Wednesday, April 18, 2012

The Colorado Blow Hole

Sweeping was never this much fun.

Spring is here. The high country is thawing. The Forest Service is hiring. There are seasonal jobs for rangers, or fire fighters.

And for removal crews. You don't hear much about them but they're as important as the others.

When the days grow longer, and the snows melt away, it's time once again for spring cleaning in the backcountry, so recreationists can get out and have the kind of quality experience they expect.

Not surprisingly, some people are outdoor slobs. They leave behind spoiled food, wrappers, fuel canisters, discarded clothing, and all kinds of other things. But there is more than that to clean up.

Because not everyone who goes out to the woods comes home again. Especially at popular (and more difficult than expected) destinations, Forest Service crews sometimes have to remove leftover bodies.

It's easy to forget about this in winter when low temperatures keep everything crispy-fresh, and piles of snow hide misplaced campers and hikers. But come spring everything changes. As snows melt and temperatures rise, well, ripening happens.

U.S. Forest Service spokesman Steven Hauler says that while some cattle are allowed to wander around on wilderness lands, if ranchers have permits for them, day hikers and partiers are harder to track. "You can find them almost anywhere," he said. "Under rocks, up in trees, frozen solid in ponds -- you name it. Sometimes we find whole families melting out of snowbanks, and no one knows how they got there or what they were doing. Least of all them, it seems."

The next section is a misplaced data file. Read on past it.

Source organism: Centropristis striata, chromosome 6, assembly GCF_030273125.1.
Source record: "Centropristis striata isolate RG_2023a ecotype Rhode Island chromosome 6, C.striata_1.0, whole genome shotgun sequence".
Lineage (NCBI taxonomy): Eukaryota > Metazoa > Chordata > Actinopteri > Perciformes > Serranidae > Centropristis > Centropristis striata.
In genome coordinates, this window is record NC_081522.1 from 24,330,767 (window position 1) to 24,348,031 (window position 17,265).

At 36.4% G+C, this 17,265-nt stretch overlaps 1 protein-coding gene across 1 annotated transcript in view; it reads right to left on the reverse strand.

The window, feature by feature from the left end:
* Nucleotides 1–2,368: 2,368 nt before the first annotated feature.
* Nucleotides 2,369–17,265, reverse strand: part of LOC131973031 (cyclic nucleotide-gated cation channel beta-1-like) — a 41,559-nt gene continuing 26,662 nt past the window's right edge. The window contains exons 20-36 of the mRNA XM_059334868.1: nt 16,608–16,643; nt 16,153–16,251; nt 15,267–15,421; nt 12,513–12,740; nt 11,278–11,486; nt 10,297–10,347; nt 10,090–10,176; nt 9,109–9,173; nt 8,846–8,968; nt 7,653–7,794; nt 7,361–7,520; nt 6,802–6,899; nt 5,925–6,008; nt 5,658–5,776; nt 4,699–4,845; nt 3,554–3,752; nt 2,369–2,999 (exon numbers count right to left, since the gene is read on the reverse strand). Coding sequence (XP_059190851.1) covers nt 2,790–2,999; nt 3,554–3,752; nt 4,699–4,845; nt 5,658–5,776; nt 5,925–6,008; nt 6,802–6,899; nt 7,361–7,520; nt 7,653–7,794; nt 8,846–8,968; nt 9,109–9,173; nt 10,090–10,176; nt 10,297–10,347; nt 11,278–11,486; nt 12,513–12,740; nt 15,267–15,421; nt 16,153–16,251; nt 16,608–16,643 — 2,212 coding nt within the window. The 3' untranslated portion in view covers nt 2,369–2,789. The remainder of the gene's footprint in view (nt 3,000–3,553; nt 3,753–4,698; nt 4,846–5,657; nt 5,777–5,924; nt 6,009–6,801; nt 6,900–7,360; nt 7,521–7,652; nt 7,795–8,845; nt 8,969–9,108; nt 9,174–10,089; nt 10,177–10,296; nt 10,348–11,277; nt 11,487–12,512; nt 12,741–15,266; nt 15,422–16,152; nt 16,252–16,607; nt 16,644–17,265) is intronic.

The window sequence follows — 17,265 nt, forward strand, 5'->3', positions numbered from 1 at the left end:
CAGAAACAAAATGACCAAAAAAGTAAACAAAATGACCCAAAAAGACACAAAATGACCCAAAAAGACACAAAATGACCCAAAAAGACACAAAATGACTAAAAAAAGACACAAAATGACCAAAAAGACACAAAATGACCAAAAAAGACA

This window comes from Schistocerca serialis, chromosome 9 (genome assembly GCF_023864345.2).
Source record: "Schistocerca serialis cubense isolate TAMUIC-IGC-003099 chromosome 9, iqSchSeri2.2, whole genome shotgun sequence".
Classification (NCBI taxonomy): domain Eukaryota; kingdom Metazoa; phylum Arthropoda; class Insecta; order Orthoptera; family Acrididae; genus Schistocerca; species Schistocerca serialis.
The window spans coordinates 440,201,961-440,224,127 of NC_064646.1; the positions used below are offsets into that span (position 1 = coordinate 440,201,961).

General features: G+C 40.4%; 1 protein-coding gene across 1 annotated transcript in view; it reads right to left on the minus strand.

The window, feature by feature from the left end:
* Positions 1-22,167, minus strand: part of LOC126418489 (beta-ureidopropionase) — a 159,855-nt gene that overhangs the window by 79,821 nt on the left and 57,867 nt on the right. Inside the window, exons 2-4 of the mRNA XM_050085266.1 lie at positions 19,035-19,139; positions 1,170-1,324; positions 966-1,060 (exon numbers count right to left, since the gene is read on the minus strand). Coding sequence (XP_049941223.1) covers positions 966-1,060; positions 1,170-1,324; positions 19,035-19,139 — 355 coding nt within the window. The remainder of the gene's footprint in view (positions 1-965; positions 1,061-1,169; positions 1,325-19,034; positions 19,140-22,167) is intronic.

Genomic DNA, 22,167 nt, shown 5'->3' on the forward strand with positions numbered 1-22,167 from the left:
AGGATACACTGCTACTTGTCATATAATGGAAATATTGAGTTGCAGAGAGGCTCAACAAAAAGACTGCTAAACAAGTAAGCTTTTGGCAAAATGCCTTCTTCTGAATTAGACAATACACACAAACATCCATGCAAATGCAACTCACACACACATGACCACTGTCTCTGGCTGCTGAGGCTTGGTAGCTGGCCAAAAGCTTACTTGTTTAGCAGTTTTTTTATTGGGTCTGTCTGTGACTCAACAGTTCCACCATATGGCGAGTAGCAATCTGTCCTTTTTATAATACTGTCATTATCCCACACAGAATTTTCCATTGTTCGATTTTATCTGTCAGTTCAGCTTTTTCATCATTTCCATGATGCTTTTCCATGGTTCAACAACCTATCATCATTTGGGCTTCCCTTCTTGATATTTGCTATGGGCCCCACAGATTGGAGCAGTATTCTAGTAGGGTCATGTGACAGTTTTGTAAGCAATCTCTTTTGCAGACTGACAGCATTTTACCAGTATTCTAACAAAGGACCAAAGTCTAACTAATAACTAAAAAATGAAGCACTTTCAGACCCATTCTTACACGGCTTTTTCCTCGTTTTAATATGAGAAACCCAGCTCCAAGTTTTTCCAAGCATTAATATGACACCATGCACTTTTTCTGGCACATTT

While experienced hikers do get into trouble at times, most come home again, on schedule, no worse for wear. The people in sneakers, wearing shorts and T-shirts, carrying beer and lawn chairs, well they tend to account for the bulk of the frozen dead.

"Last week we found a group of six with no food as far as we could tell, no shelter, practically naked, that had still managed to carry in four kegs of beer -- all frozen solid now, some with cups still in their hands," Hauler noted. "They were in over their heads, literally, in one snow drift."

And in what may be a record, a frozen herd of an estimated former 29 pavement dwellers was found wadded up in an old ranger cabin high in the Rocky Mountains.

"It appears they wandered into the cabin, then died and froze solid when they couldn't find their way back out," said Forest Service Removal Supervisor Dirk Porter, shaking his head slowly. "This is something new. We never used to see groups of weekend dweebs this big, this stupid, and surely not this far from the safety of urban areas," he added. "Right now we're thinking it may take explosives to dislodge them all."

The cabin is a full nine miles from the trailhead, which is much farther than most chug monkeys are capable of walking under any circumstances, let alone unsupervised and off-leash on trails.

Carol Michael, spokesperson for the Wilderness Society of Colorado added, "There is a lot of snow, and it's hard to determine how many are actually in there. Obviously, we don't want them defrosting and contaminating the water of the nearby hot springs. Actual backpackers use that area. Explosives may be the only solution."

"We've learned a lot since the days of Oregon's Exploding Whale," Michael said, summing up. "With a little dynamite we can have this place squeaky clean inside of two weeks."

And she may be right. Helicopters are too expensive. Lack of roads limits truck access. Pack animals are too skittish. But everyone likes blowing things up.


Oregon's Exploding Whale - 1970 KATU (original report)

Forest Service in quandary about Colorado frozen cows